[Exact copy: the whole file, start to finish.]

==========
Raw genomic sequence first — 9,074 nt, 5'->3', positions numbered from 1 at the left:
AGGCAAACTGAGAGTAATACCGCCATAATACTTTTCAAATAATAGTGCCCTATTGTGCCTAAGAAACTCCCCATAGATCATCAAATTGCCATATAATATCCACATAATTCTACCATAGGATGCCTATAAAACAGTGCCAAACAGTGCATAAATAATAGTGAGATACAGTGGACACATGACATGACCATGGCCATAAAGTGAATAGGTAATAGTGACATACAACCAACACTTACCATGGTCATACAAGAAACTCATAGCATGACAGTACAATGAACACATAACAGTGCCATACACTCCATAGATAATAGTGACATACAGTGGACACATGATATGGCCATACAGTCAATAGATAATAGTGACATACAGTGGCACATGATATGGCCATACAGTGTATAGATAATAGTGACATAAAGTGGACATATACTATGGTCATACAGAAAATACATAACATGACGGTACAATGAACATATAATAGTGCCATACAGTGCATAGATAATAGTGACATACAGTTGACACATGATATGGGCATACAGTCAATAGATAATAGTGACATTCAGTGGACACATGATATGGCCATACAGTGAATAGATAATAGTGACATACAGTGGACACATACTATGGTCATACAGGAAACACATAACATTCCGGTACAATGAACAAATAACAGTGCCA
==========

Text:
Raw genomic sequence first — 9,074 nt, 5'->3', positions numbered from 1 at the left:
AGGCAAACTGAGAGTAATACCGCCATAATACTTTTCAAATAATAGTGCCCTATTGTGCCTAAGAAACTCCCCATAGATCATCAAATTGCCATATAATATCCACATAATTCTACCATAGGATGCCTATAAAACAGTGCCAAACAGTGCATAAATAATAGTGAGATACAGTGGACACATGACATGACCATGGCCATAAAGTGAATAGGTAATAGTGACATACAACCAACACTTACCATGGTCATACAAGAAACTCATAGCATGACAGTACAATGAACACATAACAGTGCCATACACTCCATAGATAATAGTGACATACAGTGGACACATGATATGGCCATACAGTCAATAGATAATAGTGACATACAGTGGCACATGATATGGCCATACAGTGTATAGATAATAGTGACATAAAGTGGACATATACTATGGTCATACAGAAAATACATAACATGACGGTACAATGAACATATAATAGTGCCATACAGTGCATAGATAATAGTGACATACAGTTGACACATGATATGGGCATACAGTCAATAGATAATAGTGACATTCAGTGGACACATGATATGGCCATACAGTGAATAGATAATAGTGACATACAGTGGACACATACTATGGTCATACAGGAAACACATAACATTCCGGTACAATGAACAAATAACAGTGCCA